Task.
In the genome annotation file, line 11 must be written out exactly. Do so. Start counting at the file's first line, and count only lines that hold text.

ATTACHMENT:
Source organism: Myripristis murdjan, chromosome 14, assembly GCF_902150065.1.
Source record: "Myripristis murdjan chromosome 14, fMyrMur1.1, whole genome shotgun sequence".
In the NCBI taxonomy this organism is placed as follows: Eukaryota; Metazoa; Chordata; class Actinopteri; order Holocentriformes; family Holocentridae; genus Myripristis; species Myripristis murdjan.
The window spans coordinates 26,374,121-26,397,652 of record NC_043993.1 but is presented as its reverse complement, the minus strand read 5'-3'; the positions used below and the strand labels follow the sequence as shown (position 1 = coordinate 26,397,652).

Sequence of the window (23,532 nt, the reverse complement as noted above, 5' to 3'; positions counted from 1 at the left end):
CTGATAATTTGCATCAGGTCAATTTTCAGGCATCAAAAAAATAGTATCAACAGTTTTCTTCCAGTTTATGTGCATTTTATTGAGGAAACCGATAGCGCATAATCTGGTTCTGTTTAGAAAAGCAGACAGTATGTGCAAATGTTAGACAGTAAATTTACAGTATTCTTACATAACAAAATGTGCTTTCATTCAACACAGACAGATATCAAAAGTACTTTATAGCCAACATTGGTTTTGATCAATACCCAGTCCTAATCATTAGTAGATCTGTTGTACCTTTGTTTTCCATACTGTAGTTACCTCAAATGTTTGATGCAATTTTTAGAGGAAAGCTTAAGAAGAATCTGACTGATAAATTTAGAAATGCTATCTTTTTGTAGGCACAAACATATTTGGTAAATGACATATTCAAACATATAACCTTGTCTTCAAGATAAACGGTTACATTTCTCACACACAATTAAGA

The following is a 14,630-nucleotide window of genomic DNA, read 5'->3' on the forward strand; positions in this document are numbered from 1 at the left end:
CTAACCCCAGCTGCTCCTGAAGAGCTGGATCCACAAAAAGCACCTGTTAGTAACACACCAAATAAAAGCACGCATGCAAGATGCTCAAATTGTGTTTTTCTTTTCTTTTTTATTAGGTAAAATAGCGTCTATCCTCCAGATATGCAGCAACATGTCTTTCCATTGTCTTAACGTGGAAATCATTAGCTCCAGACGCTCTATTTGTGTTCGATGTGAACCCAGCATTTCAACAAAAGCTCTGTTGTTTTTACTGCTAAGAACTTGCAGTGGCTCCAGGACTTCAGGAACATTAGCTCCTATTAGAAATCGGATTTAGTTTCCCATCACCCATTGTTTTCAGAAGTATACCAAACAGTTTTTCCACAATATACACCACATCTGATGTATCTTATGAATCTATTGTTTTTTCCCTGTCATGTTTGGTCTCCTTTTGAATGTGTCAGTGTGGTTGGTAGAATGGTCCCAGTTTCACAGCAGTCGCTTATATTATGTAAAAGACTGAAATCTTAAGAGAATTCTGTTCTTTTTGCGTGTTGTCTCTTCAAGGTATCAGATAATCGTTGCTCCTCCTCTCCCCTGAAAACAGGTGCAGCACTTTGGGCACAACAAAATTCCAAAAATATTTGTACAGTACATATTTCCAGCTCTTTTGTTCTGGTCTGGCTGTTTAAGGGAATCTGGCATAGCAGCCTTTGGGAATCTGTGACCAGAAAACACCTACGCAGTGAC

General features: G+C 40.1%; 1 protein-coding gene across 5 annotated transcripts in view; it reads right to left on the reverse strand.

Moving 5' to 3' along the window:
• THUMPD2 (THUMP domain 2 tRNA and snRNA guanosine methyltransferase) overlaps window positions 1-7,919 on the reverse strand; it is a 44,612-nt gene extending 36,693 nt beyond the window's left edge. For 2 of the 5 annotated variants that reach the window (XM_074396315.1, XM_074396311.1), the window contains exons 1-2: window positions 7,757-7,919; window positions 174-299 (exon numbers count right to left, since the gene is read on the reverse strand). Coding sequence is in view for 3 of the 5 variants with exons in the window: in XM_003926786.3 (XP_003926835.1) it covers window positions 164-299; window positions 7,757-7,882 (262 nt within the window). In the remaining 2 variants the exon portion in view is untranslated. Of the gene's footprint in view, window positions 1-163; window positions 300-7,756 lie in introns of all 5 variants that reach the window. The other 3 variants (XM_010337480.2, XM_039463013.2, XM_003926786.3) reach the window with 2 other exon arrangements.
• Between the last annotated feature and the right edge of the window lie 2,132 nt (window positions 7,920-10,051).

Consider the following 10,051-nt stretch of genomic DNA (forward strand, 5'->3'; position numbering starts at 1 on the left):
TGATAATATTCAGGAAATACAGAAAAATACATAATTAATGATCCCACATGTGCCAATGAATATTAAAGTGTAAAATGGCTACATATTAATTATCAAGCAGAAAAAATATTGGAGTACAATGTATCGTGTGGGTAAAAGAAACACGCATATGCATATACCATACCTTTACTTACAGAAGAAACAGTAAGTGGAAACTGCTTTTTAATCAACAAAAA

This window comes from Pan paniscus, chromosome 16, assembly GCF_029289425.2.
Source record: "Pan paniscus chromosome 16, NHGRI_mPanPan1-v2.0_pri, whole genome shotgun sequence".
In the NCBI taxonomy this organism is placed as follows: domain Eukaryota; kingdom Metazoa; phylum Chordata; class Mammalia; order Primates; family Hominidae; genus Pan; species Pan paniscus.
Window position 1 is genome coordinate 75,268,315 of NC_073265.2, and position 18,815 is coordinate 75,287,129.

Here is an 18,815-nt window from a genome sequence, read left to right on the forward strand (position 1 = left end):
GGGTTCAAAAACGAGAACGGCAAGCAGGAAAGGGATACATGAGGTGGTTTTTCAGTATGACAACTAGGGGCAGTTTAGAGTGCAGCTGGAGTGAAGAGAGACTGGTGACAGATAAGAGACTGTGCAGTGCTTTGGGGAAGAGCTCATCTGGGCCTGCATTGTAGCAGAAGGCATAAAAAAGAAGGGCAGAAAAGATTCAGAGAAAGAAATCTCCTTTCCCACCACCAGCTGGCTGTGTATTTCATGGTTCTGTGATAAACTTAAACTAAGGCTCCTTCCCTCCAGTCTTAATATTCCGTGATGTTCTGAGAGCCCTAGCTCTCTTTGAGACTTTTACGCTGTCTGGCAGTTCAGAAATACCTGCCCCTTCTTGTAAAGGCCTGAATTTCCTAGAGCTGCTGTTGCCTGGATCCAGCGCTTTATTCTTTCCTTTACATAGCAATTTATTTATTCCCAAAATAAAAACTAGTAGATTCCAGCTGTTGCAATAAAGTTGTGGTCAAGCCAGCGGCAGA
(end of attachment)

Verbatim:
• THUMPD2 (THUMP domain 2 tRNA and snRNA guanosine methyltransferase) overlaps window positions 1-7,919 on the reverse strand; it is a 44,612-nt gene extending 36,693 nt beyond the window's left edge. For 2 of the 5 annotated variants that reach the window (XM_074396315.1, XM_074396311.1), the window contains exons 1-2: window positions 7,757-7,919; window positions 174-299 (exon numbers count right to left, since the gene is read on the reverse strand). Coding sequence is in view for 3 of the 5 variants with exons in the window: in XM_003926786.3 (XP_003926835.1) it covers window positions 164-299; window positions 7,757-7,882 (262 nt within the window). In the remaining 2 variants the exon portion in view is untranslated. Of the gene's footprint in view, window positions 1-163; window positions 300-7,756 lie in introns of all 5 variants that reach the window. The other 3 variants (XM_010337480.2, XM_039463013.2, XM_003926786.3) reach the window with 2 other exon arrangements.